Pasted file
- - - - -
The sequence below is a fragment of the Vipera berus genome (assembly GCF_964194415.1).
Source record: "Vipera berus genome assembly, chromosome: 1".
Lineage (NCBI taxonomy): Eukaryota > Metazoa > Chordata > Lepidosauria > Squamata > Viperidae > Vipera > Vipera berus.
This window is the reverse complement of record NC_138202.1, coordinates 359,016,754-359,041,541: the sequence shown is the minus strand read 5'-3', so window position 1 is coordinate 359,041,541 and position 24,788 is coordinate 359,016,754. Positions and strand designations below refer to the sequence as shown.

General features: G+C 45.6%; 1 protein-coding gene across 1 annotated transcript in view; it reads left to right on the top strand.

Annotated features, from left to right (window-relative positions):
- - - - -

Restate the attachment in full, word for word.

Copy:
The sequence below is a fragment of the Vipera berus genome (assembly GCF_964194415.1).
Source record: "Vipera berus genome assembly, chromosome: 1".
Lineage (NCBI taxonomy): Eukaryota > Metazoa > Chordata > Lepidosauria > Squamata > Viperidae > Vipera > Vipera berus.
This window is the reverse complement of record NC_138202.1, coordinates 359,016,754-359,041,541: the sequence shown is the minus strand read 5'-3', so window position 1 is coordinate 359,041,541 and position 24,788 is coordinate 359,016,754. Positions and strand designations below refer to the sequence as shown.

General features: G+C 45.6%; 1 protein-coding gene across 1 annotated transcript in view; it reads left to right on the top strand.

Annotated features, from left to right (window-relative positions):